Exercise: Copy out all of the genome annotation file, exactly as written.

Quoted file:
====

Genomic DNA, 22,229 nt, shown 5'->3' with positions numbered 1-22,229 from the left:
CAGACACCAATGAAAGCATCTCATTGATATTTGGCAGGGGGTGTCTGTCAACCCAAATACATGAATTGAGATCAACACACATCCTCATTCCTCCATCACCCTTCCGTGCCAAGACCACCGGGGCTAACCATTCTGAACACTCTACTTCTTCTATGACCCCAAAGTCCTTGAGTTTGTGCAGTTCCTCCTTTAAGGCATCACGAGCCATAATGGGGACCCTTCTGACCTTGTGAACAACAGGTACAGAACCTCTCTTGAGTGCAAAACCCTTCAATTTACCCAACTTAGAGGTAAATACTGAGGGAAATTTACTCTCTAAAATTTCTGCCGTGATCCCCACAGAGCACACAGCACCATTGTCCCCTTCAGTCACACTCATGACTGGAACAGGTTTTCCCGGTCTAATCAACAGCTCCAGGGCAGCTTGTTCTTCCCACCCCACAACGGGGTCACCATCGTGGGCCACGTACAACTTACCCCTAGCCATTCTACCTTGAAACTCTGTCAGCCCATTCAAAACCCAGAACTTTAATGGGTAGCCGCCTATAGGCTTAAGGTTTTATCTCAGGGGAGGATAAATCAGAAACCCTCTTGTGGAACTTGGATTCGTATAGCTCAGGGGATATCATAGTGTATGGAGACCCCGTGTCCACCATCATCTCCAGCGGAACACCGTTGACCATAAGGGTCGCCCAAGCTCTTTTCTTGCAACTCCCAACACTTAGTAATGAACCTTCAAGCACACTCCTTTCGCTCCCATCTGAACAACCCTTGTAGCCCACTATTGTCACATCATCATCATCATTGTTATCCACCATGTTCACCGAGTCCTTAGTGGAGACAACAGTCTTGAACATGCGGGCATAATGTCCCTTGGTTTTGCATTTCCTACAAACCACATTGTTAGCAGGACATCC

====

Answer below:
Genomic DNA, 22,229 nt, shown 5'->3' with positions numbered 1-22,229 from the left:
CAGACACCAATGAAAGCATCTCATTGATATTTGGCAGGGGGTGTCTGTCAACCCAAATACATGAATTGAGATCAACACACATCCTCATTCCTCCATCACCCTTCCGTGCCAAGACCACCGGGGCTAACCATTCTGAACACTCTACTTCTTCTATGACCCCAAAGTCCTTGAGTTTGTGCAGTTCCTCCTTTAAGGCATCACGAGCCATAATGGGGACCCTTCTGACCTTGTGAACAACAGGTACAGAACCTCTCTTGAGTGCAAAACCCTTCAATTTACCCAACTTAGAGGTAAATACTGAGGGAAATTTACTCTCTAAAATTTCTGCCGTGATCCCCACAGAGCACACAGCACCATTGTCCCCTTCAGTCACACTCATGACTGGAACAGGTTTTCCCGGTCTAATCAACAGCTCCAGGGCAGCTTGTTCTTCCCACCCCACAACGGGGTCACCATCGTGGGCCACGTACAACTTACCCCTAGCCATTCTACCTTGAAACTCTGTCAGCCCATTCAAAACCCAGAACTTTAATGGGTAGCCGCCTATAGGCTTAAGGTTTTATCTCAGGGGAGGATAAATCAGAAACCCTCTTGTGGAACTTGGATTCGTATAGCTCAGGGGATATCATAGTGTATGGAGACCCCGTGTCCACCATCATCTCCAGCGGAACACCGTTGACCATAAGGGTCGCCCAAGCTCTTTTCTTGCAACTCCCAACACTTAGTAATGAACCTTCAAGCACACTCCTTTCGCTCCCATCTGAACAACCCTTGTAGCCCACTATTGTCACATCATCATCATCATTGTTATCCACCATGTTCACCGAGTCCTTAGTGGAGACAACAGTCTTGAACATGCGGGCATAATGTCCCTTGGTTTTGCATTTCCTACAAACCACATTGTTAGCAGGACATCC